HC Deb 10 August 1843 vol 71 cc516-30
Sir James Graham

moved the order of the day for a committee of the whole House on the Church of Scotland Benefices Bill.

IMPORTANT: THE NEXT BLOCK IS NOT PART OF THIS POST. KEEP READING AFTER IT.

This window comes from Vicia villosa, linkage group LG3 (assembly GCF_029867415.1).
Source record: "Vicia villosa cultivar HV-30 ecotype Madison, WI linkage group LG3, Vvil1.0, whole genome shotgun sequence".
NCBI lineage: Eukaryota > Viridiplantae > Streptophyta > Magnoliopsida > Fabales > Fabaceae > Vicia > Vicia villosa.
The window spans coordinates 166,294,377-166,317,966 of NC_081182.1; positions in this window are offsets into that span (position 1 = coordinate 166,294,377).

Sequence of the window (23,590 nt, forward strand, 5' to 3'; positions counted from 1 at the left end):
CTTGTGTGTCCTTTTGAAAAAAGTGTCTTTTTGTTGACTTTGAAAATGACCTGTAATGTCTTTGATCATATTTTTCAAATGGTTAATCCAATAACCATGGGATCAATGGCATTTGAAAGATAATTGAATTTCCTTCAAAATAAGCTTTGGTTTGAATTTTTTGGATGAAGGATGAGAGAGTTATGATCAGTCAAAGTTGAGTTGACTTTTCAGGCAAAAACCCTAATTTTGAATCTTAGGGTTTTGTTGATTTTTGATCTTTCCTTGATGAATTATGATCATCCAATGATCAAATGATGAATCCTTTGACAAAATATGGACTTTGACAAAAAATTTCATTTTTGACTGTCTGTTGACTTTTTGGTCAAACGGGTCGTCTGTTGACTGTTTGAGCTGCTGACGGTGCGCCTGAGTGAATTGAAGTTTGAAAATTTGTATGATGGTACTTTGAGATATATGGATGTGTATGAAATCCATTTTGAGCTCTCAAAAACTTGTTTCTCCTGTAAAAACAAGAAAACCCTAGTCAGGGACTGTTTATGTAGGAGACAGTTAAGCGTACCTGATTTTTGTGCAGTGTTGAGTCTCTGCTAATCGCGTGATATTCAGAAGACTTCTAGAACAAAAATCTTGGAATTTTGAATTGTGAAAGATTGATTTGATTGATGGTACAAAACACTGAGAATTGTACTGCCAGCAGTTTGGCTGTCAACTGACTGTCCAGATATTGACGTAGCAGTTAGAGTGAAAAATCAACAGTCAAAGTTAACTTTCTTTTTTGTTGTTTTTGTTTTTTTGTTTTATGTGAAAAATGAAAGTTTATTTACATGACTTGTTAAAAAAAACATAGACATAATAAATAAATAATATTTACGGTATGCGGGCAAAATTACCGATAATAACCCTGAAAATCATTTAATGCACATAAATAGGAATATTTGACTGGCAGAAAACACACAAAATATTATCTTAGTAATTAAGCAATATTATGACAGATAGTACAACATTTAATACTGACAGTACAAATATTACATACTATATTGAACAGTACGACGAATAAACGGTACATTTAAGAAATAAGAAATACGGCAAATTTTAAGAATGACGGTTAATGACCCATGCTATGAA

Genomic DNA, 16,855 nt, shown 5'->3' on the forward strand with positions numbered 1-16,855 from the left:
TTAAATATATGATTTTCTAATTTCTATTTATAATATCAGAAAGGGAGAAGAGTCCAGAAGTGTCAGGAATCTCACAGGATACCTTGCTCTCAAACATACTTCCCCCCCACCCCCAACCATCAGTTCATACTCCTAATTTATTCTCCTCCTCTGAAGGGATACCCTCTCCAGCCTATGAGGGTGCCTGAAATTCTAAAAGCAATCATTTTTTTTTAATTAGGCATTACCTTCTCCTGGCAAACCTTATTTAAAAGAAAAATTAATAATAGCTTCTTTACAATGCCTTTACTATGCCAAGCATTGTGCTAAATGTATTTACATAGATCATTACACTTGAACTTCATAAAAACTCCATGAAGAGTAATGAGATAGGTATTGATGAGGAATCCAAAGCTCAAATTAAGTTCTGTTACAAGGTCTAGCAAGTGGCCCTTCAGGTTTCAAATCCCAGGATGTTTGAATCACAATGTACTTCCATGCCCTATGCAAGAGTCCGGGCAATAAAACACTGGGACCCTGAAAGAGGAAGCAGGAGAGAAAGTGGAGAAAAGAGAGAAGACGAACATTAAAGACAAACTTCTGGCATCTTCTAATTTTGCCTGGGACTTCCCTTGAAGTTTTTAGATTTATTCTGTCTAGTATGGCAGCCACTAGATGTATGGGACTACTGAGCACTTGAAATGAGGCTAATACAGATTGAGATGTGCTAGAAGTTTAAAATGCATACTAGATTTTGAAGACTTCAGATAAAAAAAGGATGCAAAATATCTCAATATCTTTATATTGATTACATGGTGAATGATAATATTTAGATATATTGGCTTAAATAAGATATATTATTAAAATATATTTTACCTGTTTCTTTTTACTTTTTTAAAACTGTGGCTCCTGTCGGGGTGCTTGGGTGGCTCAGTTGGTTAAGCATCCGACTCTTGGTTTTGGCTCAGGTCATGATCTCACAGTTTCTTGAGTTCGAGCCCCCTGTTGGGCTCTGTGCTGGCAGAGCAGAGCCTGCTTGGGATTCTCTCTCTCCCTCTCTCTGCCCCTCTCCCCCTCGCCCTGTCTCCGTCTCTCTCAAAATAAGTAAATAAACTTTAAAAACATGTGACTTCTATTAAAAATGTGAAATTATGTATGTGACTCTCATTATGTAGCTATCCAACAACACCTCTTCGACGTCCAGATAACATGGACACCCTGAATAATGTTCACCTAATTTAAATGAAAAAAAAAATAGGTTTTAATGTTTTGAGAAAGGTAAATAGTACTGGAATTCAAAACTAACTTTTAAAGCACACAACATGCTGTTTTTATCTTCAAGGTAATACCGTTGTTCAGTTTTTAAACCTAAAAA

On the question that the Speaker do leave the Chair.

Mr. P. M. Stewart